Periscope has a new revenue stream and a new way to attract the best live video content to its Twitter-owned app. Today Periscope launches Super Hearts — in-app purchase virtual goods that users buy for real money, send to creators as animated hearts that get them attention in the comment reel, and that broadcasters can then redeem with Twitter for a monthly cash pay-out.
After the 30% tax on in-app purchases from iOS or Android and transaction processing fees, Twitter will pay 70% of the cash value of the Super Hearts to the broadcasters and keep 30% for itself.
The feature is unfortunately a bit confusing. You’ll see the Super Heart icon while watching broadcasts. Tapping it opens the Super Heart store, but first you’ll have to buy a bunch of virtual ‘coins’ starting at $0.99 with packages ranging up to $100. Then you can buy different kinds of Super Hearts with these coins, ranging from cheaper lightly-embellished animated hearts to expensive ones that give off explosions and feature your face in the center. You can then send these hearts by tapping across any broadcasts you watch.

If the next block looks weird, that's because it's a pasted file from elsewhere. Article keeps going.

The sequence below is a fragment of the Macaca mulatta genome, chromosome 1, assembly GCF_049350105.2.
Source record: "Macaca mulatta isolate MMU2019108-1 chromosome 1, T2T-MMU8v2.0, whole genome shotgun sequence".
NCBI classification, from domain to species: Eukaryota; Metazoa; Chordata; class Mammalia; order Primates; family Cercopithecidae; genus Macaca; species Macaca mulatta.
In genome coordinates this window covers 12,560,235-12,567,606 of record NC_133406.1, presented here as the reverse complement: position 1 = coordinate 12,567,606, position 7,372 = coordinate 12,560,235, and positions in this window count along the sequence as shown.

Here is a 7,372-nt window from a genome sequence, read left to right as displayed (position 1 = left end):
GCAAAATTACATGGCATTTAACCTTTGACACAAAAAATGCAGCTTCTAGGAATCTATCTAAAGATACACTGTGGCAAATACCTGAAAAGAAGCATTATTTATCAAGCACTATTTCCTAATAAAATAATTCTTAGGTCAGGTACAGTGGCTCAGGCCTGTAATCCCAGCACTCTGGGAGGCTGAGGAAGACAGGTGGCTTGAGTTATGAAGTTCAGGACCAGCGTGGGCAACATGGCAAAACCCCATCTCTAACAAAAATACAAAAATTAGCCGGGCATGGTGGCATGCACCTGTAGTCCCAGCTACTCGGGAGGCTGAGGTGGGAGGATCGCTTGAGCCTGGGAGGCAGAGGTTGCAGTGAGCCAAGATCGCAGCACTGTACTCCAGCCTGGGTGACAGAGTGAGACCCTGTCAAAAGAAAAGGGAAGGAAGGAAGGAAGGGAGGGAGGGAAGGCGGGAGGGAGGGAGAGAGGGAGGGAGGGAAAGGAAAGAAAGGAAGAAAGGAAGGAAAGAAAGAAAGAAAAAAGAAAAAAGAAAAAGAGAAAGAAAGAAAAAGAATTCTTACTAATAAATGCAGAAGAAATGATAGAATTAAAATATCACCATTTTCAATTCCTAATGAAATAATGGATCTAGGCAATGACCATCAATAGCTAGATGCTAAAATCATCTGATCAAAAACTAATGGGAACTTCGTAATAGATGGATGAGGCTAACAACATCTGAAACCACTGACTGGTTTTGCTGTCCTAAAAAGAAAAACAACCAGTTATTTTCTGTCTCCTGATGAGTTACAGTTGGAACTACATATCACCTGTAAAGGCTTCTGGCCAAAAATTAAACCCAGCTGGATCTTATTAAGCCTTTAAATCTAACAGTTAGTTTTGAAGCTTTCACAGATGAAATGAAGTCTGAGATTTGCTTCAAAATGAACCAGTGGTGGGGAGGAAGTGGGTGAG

When users send these hearts, they’ll show up more prominently on the broadcast than free hearts that users can already send. The people who send the most Super Hearts during a broadcast are shown on a leaderboard, which other viewers can watch in envy or broadcasters can check to see who to shower with love on camera.
Every Super Heart a broadcaster receives translates into a ‘star’ count. Once broadcasters have $175 worth of stars accrued, they can apply to join Periscope’s Super Broadcaster program. If admitted, they can cash out their star balance for real money via ACH transfer at the end of each month.
Regarding the fee structure and Twitter’s revenue share, Periscope’s Sara Haider tells TechCrunch:
“We created Super Hearts for qualified broadcasters to monetize their content, and our objective is to learn from and iterate on this program to help them realize the most earning potential. After standard fees from in-app purchases and payment processing, broadcasters will receive around 70% of the remaining value. Changes in fees and foreign exchange fluctuations means that the effective percentage can vary.”